just to clarify I'm not trying to put anyone down, but can you give me a nutrient that can't be found in my diet? (raw fruits, nuts, and animal stuff)? Keep in mind I dont' feel the need for anti cancer properties of veggies, because I'm not eating foods that foster cancer in the first place.
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Old 04-23-2007, 01:16 AM   #27
Tom C Lopez
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the world we live in today is pretty carcinogenic...

im assuming from your access to the internet that you dont live out in the wilderness, you are more than likley breathing fumes from cars and coming into contact with lots of plastics in the air, water etc...
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Old 04-23-2007, 01:29 AM   #28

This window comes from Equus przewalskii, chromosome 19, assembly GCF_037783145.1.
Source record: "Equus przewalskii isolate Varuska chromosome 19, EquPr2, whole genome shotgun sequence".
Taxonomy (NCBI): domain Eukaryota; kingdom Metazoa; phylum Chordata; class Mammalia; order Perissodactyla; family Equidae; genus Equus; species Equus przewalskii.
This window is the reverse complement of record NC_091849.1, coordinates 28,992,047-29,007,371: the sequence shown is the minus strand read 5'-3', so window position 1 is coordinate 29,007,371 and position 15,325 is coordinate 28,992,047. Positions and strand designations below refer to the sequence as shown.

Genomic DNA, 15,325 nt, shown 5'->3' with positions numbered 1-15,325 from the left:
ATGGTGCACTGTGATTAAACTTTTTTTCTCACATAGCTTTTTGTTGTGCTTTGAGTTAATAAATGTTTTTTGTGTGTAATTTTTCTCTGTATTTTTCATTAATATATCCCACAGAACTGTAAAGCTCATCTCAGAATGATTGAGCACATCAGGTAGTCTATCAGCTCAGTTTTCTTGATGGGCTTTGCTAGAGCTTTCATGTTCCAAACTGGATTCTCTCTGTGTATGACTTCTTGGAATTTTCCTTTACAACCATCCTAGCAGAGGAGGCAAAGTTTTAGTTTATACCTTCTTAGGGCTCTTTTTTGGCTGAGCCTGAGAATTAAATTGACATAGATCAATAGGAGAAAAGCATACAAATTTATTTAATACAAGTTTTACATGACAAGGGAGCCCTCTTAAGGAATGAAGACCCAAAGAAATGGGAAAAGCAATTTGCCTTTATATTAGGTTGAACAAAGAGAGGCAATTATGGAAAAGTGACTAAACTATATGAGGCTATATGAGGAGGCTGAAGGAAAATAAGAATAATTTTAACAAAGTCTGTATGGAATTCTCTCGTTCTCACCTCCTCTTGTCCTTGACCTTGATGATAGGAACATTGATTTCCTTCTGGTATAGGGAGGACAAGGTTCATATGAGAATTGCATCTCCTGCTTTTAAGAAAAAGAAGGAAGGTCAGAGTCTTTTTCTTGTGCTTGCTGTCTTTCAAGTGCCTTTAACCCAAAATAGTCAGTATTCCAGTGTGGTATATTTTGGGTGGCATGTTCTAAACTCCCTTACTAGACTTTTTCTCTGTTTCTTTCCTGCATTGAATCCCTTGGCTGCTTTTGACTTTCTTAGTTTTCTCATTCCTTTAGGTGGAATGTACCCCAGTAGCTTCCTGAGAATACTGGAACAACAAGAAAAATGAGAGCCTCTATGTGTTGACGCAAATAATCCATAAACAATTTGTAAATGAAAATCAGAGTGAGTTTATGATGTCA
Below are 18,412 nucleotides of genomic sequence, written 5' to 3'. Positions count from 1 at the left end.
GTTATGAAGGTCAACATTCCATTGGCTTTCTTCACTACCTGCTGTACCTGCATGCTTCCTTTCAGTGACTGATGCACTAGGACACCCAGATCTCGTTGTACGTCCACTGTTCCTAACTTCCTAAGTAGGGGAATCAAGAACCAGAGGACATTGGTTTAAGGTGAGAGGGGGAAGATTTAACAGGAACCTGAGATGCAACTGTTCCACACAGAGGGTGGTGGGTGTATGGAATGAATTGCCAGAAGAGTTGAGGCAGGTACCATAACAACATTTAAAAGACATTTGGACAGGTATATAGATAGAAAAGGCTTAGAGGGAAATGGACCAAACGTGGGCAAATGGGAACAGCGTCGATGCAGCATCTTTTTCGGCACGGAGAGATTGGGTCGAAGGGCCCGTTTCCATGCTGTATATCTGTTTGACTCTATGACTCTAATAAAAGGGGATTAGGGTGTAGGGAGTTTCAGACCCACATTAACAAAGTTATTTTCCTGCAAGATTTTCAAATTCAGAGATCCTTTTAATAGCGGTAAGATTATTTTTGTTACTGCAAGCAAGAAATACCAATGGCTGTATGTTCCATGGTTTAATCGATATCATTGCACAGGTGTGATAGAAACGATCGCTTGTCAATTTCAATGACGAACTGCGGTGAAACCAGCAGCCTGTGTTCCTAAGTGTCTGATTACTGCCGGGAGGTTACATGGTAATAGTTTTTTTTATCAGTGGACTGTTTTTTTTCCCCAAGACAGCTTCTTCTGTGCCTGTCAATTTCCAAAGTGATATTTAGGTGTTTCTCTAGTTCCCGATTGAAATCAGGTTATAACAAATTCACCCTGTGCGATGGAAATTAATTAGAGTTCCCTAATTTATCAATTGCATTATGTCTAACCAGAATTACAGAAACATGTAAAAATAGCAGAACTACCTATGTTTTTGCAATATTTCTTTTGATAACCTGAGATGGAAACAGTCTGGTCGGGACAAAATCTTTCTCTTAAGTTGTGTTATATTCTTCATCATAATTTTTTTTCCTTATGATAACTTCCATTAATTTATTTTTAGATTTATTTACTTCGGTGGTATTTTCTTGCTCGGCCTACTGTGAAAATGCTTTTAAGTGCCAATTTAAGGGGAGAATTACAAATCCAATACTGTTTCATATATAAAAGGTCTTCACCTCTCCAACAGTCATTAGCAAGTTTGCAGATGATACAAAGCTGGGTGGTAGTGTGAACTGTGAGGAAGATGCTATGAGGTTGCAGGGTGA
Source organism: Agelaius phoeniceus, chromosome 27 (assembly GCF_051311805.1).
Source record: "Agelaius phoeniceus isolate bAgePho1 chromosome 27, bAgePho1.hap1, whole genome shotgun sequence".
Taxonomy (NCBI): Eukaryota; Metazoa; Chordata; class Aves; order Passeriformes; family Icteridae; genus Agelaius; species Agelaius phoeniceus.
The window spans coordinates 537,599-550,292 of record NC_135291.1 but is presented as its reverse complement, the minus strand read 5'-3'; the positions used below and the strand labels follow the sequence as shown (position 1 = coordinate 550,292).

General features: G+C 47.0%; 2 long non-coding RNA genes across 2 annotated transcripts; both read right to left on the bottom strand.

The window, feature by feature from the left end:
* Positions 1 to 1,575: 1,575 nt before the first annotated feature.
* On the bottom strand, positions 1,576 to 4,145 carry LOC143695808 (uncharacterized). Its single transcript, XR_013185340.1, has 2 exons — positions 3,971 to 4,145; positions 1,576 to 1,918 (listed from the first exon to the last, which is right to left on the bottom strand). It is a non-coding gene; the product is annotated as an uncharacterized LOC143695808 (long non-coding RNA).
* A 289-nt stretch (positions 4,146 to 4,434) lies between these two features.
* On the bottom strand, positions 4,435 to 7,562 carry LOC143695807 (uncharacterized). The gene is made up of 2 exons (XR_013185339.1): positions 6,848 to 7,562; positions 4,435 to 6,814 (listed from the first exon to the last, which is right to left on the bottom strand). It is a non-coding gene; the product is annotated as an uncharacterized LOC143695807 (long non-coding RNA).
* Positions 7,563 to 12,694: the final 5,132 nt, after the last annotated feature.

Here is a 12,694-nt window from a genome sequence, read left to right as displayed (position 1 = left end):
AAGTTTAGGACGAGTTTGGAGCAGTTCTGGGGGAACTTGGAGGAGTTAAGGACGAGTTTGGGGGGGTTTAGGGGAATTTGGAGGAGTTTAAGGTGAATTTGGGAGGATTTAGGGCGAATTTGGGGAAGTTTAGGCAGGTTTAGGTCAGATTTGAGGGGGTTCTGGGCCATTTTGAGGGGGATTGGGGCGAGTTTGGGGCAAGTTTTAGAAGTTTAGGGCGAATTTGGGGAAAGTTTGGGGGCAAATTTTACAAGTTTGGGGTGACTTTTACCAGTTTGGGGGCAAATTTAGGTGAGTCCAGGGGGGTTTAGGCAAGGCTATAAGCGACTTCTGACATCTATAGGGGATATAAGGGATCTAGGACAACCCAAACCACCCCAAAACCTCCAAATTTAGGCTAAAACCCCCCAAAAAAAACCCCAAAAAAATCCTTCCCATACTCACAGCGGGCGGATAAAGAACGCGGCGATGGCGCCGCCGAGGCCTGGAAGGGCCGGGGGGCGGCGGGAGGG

John de la Garza
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you got a point there, Tom (unfortunately we do live in polution)


by the way, if anyone would like to read a bit more on why I believe what I do check this out:

http://www.freeacnebook.com/FreeAcneBook.pdf


I also forgot to ask in my last post (to the person who said cooking fruits makes them more digestable), can you give me an example of a fruit that is made more digestable by cooking it? If I found a food that needed to be cooked to be made more digestable, I personally would exclude it from my diet unless it had nutrients I just couldn't get anywhere else. I have yet to find a case like this.